A surprise waited in South Carolina, however, as USC smothered UNC's potent
offensive attack and dominated the boards by 20. Brown, Teasley and
Metcalf combined to go 12-46 in the game, but what was more disturbing
was the way in which USC's frontcourt easily handled Sutton & Baptist.
Sutton had been successful against lesser opponents, but more talented
teams zeroed in on her and forced UNC to beat them by firing up threes.
When the shots weren't falling, the Heels often weren't flexible enough
offensively to adjust. Still, that loss would look much better as the
season went on and USC climbed the rankings.

North Carolina bounced back to win four in a row over ACC weaklings Maryland
and FSU, as well as non-conference patsies Lehigh & Tennessee-Martin.
The Heels were 13-2 overall and 3-0 in the league and seemed to be in
pretty good shape. But a home loss to rival NC State (in what would prove
to be a down year) seemed to unhinge the team a bit. Teasley was awful
in that game, going 2-16 from the floor. Sutton couldn't do anything
against State's powerful post players, who destroyed the Heels inside.
The Pack won despite only getting 9 total points from every member of its
backcourt combined. UNC got their act together in a closer-than-expected
win against Clemson where Sutton was on the bench due to injury. The wheels
really started coming off against Georgia Tech, where UNC was routed at
home and outrebounded by 25. Sutton played but was still hobbling, and
was no match for Sonja Mallory. Worse, Teasley scratched the face of
Tech guard Nina Barlin after the game in a rather flagrant show of poor
sportsmanship. A UNC official noticed and Teasley was suspended for the
next game, which turned out to be a disastrous loss to doormat Wake Forest.
The Heels shot just 32% as Sutton once again was a non-factor. That
left UNC with a 4-3 record in the ACC with a game against archrival Duke
coming up.

Teasley did not start that game, but it didn't matter as Duke quickly
blew the Heels off the court, going over 100 points--the only time all
year a Tar Heel opponent managed that feat. This prompted Hatchell to
make some changes. She moved Teasley back to point guard after letting
Brown run the team for much of the year and put Brown back on the wing.
The ball in her hands again, Teasley snapped out of her funk and played
brilliant basketball the rest of the season. It began with a great show
of leadership in a crucial game against Virginia. Teasley only took 5
shots, but she made sure that Sutton and Brown got plenty of open looks
as the Heels easily handled one of the better teams in the league. Routine
wins against Maryland and Florida State were followed by a near-disaster
against Villanova. In a 49-45 uglyfest, Brown saved the team by being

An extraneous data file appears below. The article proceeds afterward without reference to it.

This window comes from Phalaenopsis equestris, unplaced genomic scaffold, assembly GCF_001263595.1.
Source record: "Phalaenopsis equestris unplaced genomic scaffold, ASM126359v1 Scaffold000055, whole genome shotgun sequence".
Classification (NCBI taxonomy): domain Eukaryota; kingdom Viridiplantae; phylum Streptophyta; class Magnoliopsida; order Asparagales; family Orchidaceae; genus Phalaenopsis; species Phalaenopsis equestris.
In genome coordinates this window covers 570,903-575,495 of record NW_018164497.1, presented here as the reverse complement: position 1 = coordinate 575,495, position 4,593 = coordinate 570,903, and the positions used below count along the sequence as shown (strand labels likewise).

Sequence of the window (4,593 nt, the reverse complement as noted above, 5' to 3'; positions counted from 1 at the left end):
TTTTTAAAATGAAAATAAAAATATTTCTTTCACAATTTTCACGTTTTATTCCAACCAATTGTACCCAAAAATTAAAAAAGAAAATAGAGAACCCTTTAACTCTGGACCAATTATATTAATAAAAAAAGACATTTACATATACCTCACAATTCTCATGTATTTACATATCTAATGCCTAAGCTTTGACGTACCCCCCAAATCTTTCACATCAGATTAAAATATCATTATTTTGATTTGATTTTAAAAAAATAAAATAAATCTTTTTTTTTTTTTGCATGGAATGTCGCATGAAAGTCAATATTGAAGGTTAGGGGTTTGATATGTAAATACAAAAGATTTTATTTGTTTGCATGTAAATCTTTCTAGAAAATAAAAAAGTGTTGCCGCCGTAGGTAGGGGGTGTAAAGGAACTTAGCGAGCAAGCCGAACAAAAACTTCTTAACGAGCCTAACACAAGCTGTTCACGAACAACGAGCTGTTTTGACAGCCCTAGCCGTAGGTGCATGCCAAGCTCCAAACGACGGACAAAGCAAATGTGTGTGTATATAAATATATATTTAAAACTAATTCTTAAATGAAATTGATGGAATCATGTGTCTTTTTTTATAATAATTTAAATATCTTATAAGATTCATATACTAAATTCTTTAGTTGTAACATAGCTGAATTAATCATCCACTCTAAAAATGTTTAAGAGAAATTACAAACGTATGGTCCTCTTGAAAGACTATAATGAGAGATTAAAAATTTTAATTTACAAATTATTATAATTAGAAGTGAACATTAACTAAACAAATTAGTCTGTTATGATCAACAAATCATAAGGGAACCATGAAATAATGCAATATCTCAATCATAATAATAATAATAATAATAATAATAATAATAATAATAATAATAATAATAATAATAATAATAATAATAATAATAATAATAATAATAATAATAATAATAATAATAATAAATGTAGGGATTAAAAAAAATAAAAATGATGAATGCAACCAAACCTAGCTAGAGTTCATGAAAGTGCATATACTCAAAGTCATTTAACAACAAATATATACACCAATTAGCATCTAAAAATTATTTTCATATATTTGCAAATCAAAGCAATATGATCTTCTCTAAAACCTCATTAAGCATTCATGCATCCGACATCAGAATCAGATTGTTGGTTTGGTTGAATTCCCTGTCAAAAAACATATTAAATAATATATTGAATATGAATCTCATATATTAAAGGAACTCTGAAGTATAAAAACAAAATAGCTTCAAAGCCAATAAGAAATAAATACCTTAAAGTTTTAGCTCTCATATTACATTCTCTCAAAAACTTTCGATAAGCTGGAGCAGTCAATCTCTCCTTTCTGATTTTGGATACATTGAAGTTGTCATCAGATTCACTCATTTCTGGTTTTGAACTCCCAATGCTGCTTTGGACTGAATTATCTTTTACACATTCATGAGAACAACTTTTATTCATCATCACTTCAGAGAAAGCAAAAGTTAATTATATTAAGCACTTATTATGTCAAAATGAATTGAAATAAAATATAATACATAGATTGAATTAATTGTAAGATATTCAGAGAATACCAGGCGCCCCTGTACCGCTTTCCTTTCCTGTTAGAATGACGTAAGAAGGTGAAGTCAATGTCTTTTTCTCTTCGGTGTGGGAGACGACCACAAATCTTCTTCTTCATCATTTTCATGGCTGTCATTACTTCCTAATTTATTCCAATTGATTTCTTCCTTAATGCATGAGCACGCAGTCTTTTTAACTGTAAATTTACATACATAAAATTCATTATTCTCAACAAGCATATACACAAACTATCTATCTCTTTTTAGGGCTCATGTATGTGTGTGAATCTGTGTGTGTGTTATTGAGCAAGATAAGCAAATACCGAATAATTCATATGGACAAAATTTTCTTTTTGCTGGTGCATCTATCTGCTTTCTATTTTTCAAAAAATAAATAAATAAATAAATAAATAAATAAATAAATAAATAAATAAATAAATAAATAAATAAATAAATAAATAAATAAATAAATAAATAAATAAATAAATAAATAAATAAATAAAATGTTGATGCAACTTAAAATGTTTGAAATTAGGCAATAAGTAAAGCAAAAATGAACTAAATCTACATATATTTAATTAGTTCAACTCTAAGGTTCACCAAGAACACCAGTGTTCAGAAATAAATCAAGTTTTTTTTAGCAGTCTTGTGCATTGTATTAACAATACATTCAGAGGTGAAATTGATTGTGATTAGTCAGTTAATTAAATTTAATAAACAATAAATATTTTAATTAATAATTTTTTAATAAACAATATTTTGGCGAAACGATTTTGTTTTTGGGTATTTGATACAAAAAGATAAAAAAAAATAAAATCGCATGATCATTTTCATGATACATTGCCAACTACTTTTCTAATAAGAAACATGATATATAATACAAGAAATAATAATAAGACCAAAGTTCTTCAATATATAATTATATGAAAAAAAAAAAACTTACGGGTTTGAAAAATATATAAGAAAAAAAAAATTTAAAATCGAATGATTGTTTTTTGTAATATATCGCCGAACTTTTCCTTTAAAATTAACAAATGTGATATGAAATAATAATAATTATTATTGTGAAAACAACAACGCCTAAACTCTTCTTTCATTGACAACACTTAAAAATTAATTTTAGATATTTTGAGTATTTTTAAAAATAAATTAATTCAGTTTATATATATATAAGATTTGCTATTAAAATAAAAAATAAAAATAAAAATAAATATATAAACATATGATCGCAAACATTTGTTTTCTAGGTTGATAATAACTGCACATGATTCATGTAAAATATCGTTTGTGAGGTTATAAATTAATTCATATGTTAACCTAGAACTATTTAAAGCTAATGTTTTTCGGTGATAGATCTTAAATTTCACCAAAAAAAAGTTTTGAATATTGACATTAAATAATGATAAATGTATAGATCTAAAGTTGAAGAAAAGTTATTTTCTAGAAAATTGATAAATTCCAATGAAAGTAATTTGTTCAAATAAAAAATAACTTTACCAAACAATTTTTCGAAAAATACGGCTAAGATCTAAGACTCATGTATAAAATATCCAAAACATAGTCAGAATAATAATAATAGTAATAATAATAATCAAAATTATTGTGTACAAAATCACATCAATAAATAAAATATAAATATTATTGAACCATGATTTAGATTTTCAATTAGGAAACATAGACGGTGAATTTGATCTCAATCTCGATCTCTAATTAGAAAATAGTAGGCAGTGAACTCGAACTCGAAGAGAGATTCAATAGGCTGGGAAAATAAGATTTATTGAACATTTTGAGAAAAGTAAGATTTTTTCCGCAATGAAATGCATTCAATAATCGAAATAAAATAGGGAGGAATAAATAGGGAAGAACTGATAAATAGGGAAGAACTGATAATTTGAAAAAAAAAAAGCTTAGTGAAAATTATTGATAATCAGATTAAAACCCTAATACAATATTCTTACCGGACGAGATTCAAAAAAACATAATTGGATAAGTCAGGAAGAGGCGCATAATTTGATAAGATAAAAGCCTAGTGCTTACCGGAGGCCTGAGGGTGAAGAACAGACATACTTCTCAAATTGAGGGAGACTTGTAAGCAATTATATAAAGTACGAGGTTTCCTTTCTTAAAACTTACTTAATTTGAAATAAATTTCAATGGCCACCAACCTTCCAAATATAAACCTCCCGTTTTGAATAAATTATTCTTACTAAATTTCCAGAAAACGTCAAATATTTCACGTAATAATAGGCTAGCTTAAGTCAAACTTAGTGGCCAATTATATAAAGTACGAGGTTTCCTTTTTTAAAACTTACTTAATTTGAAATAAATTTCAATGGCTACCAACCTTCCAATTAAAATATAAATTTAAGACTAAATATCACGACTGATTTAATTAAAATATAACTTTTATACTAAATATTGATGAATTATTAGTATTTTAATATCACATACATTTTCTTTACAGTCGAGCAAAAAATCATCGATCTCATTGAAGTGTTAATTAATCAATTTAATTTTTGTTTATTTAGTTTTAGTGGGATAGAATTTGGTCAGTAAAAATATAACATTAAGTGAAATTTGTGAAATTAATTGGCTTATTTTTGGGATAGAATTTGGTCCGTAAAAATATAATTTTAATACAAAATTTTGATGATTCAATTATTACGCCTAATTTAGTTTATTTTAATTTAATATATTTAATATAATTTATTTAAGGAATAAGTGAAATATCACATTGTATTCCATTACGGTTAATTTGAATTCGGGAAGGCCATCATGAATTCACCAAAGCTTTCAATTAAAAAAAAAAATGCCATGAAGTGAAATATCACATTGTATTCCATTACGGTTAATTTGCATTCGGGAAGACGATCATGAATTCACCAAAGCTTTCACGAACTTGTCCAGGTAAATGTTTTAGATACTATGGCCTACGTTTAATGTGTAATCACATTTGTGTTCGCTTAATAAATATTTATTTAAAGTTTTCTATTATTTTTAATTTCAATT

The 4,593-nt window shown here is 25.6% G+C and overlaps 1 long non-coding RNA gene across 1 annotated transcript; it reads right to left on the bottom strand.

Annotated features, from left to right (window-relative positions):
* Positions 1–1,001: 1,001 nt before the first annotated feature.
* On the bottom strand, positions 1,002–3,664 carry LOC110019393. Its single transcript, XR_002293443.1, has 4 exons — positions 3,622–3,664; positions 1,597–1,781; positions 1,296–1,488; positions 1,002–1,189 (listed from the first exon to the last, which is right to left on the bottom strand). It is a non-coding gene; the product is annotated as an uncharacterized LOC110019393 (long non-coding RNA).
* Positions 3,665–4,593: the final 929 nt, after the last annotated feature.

the only player who could find the basket. The win did prove that the
Heels could find a way to pull out wins even when their shooting was off.

That set up a rematch with NC State in Raleigh, with the Heels winning
easily on the strength of their rebounding and the dynamic duo of Brown
& Teasley. After disposing of a tough Clemson squad, the Heels went on
the road and scored decisive victories against Georgia Tech and Virginia.
UNC had ripped off 8 straight wins and was now 11-4 in the ACC and looking
to secure an NCAA hosting bid. Duke came in and played an even first half
against UNC before pulling away in the second half, thanks to poor shooting
and worse defense on UNC's part. Hatchell and Teasley had to be looking
forward to the ACC tournament, because both were well known for their
performances in the conference's biggest weekend.

The Heels easily dispatched Maryland in their first game and managed
to survive an awful first half against State to eke out a close win. They
had Duke on the ropes in the second half before the Devils came from
behind for the win. Despite the loss, the Heels had rarely looked better.
The promise of the early season was all coming together as Sutton dominated
inside, Teasley was a perfect leader and everyone seemed to fit into their
roles. The Heels got the weakest #1 seed in Vanderbilt in their bracket,
though they had to win a couple of games at home to reach them. Beating
Harvard was no problem, but they barely overcame bad shooting, bad defense
and mediocre rebounding to barely edge a tough Minnesota team. (That
team was coached by the then-Brenda Oldfield, who takes over Maryland
this year and has changed her name back to Frese.) They got their chance
against Vandy, but a 1-14 shooting performance from Teasley wound up
dooming the Heels.

Still, the Heels had come together after some adversity and found ways
to consistently harness their talent. Teasley is their only significant
personnel loss, and on the face of things it's a big one. The rollercoaster
ride known as the Nikki Teasley era has finally come to an end, and it will be
interesting to see how the Heels adjust. Teasley's well-publicized struggle
with depression obviously led to a career that was rather bumpy, to put it
mildly. While the team struggled to win during her frequent absences
(including an absurd 3-year losing streak to Wake Forest on the road), it
remains to be seen if her permanent absence will lift the veil of uncertainty
that's been hanging over the program since 1999 or if losing her talent will
set the Heels back.

The leader of the Heels will be Coretta Brown, a player long in the
shadow of Teasley but a talented and prolific scorer/playmaker in her
own right. The biggest concern the Heels have about her is that her record